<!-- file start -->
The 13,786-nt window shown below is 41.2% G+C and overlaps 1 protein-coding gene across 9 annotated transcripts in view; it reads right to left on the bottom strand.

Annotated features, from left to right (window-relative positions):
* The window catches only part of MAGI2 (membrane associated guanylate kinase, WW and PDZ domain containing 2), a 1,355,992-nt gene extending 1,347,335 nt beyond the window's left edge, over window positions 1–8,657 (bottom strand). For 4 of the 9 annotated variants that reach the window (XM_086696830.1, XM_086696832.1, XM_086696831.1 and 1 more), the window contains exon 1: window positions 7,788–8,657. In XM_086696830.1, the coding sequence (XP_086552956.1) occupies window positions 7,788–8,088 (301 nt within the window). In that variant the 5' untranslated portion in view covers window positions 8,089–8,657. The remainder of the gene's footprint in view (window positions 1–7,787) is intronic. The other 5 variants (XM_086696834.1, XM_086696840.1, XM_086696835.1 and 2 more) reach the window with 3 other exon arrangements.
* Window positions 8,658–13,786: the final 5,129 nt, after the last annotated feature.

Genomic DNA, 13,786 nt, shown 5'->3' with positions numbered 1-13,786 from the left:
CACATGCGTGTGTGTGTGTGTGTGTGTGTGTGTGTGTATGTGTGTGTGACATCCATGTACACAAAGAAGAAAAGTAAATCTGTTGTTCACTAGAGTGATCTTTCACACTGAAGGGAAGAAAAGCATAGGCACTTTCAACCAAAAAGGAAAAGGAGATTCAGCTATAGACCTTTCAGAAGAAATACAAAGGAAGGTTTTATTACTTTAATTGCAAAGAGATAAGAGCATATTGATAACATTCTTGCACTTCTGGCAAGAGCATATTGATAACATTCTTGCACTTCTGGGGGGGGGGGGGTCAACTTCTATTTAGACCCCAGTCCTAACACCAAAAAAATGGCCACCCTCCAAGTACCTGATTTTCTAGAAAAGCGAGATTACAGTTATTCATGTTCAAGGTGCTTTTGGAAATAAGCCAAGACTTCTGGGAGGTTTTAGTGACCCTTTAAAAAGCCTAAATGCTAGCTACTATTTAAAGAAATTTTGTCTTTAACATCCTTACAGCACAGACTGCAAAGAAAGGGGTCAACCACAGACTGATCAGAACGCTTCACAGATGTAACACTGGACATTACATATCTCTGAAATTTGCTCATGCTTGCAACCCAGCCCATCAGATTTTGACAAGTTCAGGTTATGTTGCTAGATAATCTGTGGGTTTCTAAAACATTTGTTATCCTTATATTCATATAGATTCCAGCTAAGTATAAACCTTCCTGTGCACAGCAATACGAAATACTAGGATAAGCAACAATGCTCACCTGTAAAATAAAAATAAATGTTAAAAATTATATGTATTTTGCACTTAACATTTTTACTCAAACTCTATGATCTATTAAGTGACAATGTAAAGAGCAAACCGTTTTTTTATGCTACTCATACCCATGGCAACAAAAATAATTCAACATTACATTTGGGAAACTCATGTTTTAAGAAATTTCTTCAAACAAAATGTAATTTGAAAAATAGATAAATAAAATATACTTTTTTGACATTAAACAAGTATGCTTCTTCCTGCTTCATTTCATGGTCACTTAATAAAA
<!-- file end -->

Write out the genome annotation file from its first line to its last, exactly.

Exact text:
The 13,786-nt window shown below is 41.2% G+C and overlaps 1 protein-coding gene across 9 annotated transcripts in view; it reads right to left on the bottom strand.

Annotated features, from left to right (window-relative positions):
* The window catches only part of MAGI2 (membrane associated guanylate kinase, WW and PDZ domain containing 2), a 1,355,992-nt gene extending 1,347,335 nt beyond the window's left edge, over window positions 1–8,657 (bottom strand). For 4 of the 9 annotated variants that reach the window (XM_086696830.1, XM_086696832.1, XM_086696831.1 and 1 more), the window contains exon 1: window positions 7,788–8,657. In XM_086696830.1, the coding sequence (XP_086552956.1) occupies window positions 7,788–8,088 (301 nt within the window). In that variant the 5' untranslated portion in view covers window positions 8,089–8,657. The remainder of the gene's footprint in view (window positions 1–7,787) is intronic. The other 5 variants (XM_086696834.1, XM_086696840.1, XM_086696835.1 and 2 more) reach the window with 3 other exon arrangements.
* Window positions 8,658–13,786: the final 5,129 nt, after the last annotated feature.

Genomic DNA, 13,786 nt, shown 5'->3' with positions numbered 1-13,786 from the left:
CACATGCGTGTGTGTGTGTGTGTGTGTGTGTGTGTGTATGTGTGTGTGACATCCATGTACACAAAGAAGAAAAGTAAATCTGTTGTTCACTAGAGTGATCTTTCACACTGAAGGGAAGAAAAGCATAGGCACTTTCAACCAAAAAGGAAAAGGAGATTCAGCTATAGACCTTTCAGAAGAAATACAAAGGAAGGTTTTATTACTTTAATTGCAAAGAGATAAGAGCATATTGATAACATTCTTGCACTTCTGGCAAGAGCATATTGATAACATTCTTGCACTTCTGGGGGGGGGGGGGTCAACTTCTATTTAGACCCCAGTCCTAACACCAAAAAAATGGCCACCCTCCAAGTACCTGATTTTCTAGAAAAGCGAGATTACAGTTATTCATGTTCAAGGTGCTTTTGGAAATAAGCCAAGACTTCTGGGAGGTTTTAGTGACCCTTTAAAAAGCCTAAATGCTAGCTACTATTTAAAGAAATTTTGTCTTTAACATCCTTACAGCACAGACTGCAAAGAAAGGGGTCAACCACAGACTGATCAGAACGCTTCACAGATGTAACACTGGACATTACATATCTCTGAAATTTGCTCATGCTTGCAACCCAGCCCATCAGATTTTGACAAGTTCAGGTTATGTTGCTAGATAATCTGTGGGTTTCTAAAACATTTGTTATCCTTATATTCATATAGATTCCAGCTAAGTATAAACCTTCCTGTGCACAGCAATACGAAATACTAGGATAAGCAACAATGCTCACCTGTAAAATAAAAATAAATGTTAAAAATTATATGTATTTTGCACTTAACATTTTTACTCAAACTCTATGATCTATTAAGTGACAATGTAAAGAGCAAACCGTTTTTTTATGCTACTCATACCCATGGCAACAAAAATAATTCAACATTACATTTGGGAAACTCATGTTTTAAGAAATTTCTTCAAACAAAATGTAATTTGAAAAATAGATAAATAAAATATACTTTTTTGACATTAAACAAGTATGCTTCTTCCTGCTTCATTTCATGGTCACTTAATAAAA